Tuesday, March 13, 2007

The PBL of futures past . . . ?

I quite like PBL. I got very lucky, and the members of my group work hard and all contribute well. They are all easy-going and pleasant, and our facilitator is experienced and helpful. I'm getting a LOT out of it. (N.b. over the following post, I may use the words "tutor" and "facilitator" interchangeably.)

However, a few weeks ago we experienced a trial tutor who is looking at gaining a position in the PBL program at our university. Whilst he was qualified, polite and highly intelligent, we didn't get anything out of his session, except when our regular tutor took over.

It frightened me a little, for a number of reasons. I wondered, how much would the group actually get out of PBL if we had a terrible tutor? For anybody unfamiliar with the PBL process, the tutor "facilitates" the sessions, meaning that he or she is meant to guide you through the process without actually telling you the racts involved. You are supposed to learn to think through things sytematically and logically and learn to access the information yourself and be able to present it in a clear way that shows you understand the information and how it relates to the case.

If the discussion veers off course, or if the information is blatantly wrong, the tutor is there to correct you.

One of the worst possible ways I can imagine a PBL session being run, is if the tutor turns it into a didactic teaching session, talking about all of the topics as they come up and not giving the PBL ample time or prompting to work through the logic. Apart from the fact that the tutor may potentially be incorrect (and yes, this did happen during our trial tutor's session - he disagreed with both the main tutor and one of the students who majored in the area of disagreement), it is not teaching the group how to think through things. Being able to think through things not only helps the learning process, but helps you work out why what is happening to the fictional patient is actually happening, and turns rote learning into practical knowledge.

Unfortunately I feel that most of the problems encountered by our trial tutor were caused by an insurmountable language barrier (English was not his first language), with potential cultural differences. We couldn't understand his accent (and I have a LOT of experience working and socialising with people from non-English-speaking backgrounds), and he had difficulty following us, evidenced by his asking us questions that a member of the group had just answered. I have nothing against accents of any kind, but there needs to be some level of mutual understanding for group teaching to be possible. On the bright side, we would learn to be more independant.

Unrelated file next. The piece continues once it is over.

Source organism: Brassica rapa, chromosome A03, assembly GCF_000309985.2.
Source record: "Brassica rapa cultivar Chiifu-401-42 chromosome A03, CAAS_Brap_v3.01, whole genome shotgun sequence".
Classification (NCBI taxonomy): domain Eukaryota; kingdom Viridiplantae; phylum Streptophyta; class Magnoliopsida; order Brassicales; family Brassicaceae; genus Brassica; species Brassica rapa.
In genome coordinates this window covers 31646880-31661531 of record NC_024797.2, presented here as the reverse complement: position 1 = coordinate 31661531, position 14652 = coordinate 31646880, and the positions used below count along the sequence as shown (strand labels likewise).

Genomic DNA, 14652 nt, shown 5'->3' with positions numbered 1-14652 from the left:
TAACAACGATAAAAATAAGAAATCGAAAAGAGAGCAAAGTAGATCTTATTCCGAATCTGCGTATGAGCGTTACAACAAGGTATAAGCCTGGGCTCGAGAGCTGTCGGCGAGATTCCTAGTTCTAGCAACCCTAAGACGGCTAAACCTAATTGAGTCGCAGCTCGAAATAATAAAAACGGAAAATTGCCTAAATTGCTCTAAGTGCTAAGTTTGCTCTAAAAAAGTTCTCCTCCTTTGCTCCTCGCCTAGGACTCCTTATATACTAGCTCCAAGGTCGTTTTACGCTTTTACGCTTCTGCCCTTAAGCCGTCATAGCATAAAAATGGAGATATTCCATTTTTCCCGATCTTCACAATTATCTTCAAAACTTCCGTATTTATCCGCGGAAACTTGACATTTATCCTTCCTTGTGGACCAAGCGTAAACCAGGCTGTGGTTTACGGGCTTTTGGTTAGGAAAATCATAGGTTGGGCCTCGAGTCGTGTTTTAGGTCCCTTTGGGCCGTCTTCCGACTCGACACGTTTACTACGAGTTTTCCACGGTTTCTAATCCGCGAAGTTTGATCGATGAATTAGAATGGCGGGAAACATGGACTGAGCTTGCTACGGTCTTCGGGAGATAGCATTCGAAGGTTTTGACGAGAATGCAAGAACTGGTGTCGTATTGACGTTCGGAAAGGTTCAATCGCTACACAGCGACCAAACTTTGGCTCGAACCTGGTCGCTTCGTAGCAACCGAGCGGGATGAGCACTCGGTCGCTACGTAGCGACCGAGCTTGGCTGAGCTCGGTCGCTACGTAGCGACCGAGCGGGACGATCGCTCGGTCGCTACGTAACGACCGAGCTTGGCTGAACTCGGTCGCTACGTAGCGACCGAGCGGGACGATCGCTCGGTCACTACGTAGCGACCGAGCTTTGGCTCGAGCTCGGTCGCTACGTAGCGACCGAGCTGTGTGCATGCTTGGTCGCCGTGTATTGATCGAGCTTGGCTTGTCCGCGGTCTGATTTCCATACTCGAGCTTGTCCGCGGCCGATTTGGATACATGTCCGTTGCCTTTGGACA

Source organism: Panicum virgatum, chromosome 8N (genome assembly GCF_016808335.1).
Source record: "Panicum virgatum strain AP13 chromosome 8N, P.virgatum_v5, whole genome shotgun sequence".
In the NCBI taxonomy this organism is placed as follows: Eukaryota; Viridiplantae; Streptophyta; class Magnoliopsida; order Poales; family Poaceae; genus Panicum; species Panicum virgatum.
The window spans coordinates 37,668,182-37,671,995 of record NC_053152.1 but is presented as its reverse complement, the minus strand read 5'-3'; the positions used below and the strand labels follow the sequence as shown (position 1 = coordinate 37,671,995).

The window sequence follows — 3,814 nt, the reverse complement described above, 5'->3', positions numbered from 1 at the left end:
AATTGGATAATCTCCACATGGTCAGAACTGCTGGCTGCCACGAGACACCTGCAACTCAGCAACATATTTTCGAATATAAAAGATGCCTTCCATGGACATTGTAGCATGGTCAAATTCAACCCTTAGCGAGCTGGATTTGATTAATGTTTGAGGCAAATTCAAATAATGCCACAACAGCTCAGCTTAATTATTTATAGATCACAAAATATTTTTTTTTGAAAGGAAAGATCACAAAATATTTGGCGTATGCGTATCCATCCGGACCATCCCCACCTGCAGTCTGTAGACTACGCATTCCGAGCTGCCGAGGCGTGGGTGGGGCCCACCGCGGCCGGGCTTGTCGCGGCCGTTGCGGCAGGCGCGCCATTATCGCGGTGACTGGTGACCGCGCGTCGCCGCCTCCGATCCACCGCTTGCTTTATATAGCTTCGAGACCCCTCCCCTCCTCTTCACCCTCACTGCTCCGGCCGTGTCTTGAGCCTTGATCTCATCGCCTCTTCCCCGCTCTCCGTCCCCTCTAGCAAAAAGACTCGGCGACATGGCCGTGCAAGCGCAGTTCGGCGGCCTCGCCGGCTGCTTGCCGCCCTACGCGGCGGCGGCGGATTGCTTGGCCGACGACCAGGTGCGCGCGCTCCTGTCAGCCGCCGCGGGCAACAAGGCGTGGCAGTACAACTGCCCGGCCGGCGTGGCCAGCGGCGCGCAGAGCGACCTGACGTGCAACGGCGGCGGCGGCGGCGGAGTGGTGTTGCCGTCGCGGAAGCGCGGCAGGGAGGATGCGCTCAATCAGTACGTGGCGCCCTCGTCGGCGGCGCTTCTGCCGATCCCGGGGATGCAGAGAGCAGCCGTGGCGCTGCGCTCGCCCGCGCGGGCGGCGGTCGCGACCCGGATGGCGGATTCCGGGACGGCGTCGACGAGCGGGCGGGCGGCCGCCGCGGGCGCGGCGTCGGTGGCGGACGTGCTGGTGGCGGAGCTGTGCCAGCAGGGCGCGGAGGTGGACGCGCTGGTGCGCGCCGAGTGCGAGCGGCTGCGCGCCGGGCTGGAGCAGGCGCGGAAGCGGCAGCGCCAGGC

As bad as I felt for him, it was a huge relief when the regular tutor took over in the weeks afterwards. I don't know what the outcome was (we're not privy to that) but I sincerely hope we don't get him as our next PBL facilitator.


Milk and Two Sugars said...

Ah, tutors. Over my PBL years, I have had:
- A tutor who stationed himself in a corner of the room and went to sleep, every session.
- A tutor who encouraged us not to study or put a lot of effort into Medicine.
- A tutor who knew Harrison's from cover to cover, and expected us to glean all our knowledge from it. Anything from anywhere else was wrong.

I've also had several decent, and one exceptionally good, tutors. But all in all, I'm very jealous of the group you describe. It'll be a great advantage to you to learn to work PBL with a great tutor; regardless of the quality of the tutors to follow, you'll always know what you're supposed to get out of PBL.

The Girl said...

That sounds, terrible, m&2s!

I know how lucky we are now, which makes me sad that things won't stay like this, but happy that we have had the chance to have our tutor and that other people will get to learn from her as well. :)

Is there any opportunity for you to register complaints about PBL tutors at your university if they are bad enough? The university is paying them to teach, they would hopefully not take kindly to the fact that their employee was sleeping while on the job!

Milk and Two Sugars said...

There was a feedback form we lodged twice each semester, and any very serious problems could be promptly taken up with the administrative staff (an example would be tutor bullying, or someone having a romantic relationship with a tutor). But by and large, our tutors were not very involved in our groups - we really were expected to teach ourselves. There aren't enough good candidates for tutor positions, so unfortunately average or below average tutors tend to stick around. The Harrison's guy actually turned out to be okay, once we learned to assert ourselves (not a skill most 18 year olds have mastered!).

LL said...

I was really lucky with my PBL group and tutors in first year medicine. I'm now in second year and there are some definite flaws in my PBL group this year. The good thing is that you'll learn to facilitate your own group so even if your tutor is a fruit loop (as regularly happens) the group can bunch together and run the PBL in a highly effective way that suits them.